After Rain


Rain. Sunshine. Rain. Sunshine. I’d hoped to find the Virginia Bluebells blooming, water-droplet-covered in the fleeting breaks of sun that taunted me all day yesterday. But even by 10:30, the bluebells were still in the shadow of the ridge.

Instead I walked the logging road that is almost every day a part of our outdoor survey of what’s happening in our little realm. The ground underfoot was a soft sponge, rivulets running under my boots and steam rising where sun shafts struck wet twig, trunk and blade.

Surely I could find something lens-worthy to carry home. But something I don’t already have pictures of, I wondered?

Yes, I have other images of beech leaves, but not these beech leaves, not in this exact light and of this exact composition.

Can one ever have too many similar images? Do I stop thinking about spring, my work, my children because I’ve thought about those things before?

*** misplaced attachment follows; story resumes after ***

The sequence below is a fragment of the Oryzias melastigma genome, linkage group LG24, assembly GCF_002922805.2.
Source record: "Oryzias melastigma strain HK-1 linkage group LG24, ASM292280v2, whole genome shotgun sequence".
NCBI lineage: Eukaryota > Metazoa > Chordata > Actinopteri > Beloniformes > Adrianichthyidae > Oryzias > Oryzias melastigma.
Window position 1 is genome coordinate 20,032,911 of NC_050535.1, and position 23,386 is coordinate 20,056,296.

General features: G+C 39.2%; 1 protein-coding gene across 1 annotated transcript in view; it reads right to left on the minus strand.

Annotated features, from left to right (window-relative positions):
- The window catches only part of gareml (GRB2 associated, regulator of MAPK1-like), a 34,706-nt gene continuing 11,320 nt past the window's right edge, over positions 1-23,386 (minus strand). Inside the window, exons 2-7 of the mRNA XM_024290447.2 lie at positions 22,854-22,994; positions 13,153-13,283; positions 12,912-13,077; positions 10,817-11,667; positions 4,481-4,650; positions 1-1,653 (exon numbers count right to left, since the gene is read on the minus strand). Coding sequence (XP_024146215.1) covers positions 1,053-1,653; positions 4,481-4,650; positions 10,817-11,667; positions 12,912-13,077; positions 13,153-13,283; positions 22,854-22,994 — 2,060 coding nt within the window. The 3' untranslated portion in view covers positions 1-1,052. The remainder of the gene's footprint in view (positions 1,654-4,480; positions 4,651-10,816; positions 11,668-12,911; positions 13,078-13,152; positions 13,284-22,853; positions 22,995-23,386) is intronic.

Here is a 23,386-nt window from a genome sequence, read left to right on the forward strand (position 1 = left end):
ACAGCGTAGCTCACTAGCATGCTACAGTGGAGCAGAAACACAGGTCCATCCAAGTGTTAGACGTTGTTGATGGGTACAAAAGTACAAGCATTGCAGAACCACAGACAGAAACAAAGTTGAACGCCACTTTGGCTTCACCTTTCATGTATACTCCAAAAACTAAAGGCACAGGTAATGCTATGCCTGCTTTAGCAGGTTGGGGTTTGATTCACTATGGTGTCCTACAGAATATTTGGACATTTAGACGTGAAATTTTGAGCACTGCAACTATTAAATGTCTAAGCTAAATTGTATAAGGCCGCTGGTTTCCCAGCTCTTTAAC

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Fred First holds masters degrees in Vertebrate Zoology and physical therapy, and has been a biology teacher and physical therapist by profession. He moved to southwest Virginia in 1975 and to Floyd County in 1997. He maintains a daily photo-blog, broadcasts essays on the Roanoke NPR station, and contributes regular columns for the Floyd Press and Roanoke's Star Sentinel. His two non-fiction books, Slow Road Home and his recent What We Hold in Our Hands, celebrate the riches that we possess in our families and communities, our natural bounty, social capital and Appalachian cultures old and new. He has served on the Jacksonville Center Board of Directors and is newly active in the Sustain Floyd organization. He lives in northeastern Floyd County on the headwaters of the Roanoke River.

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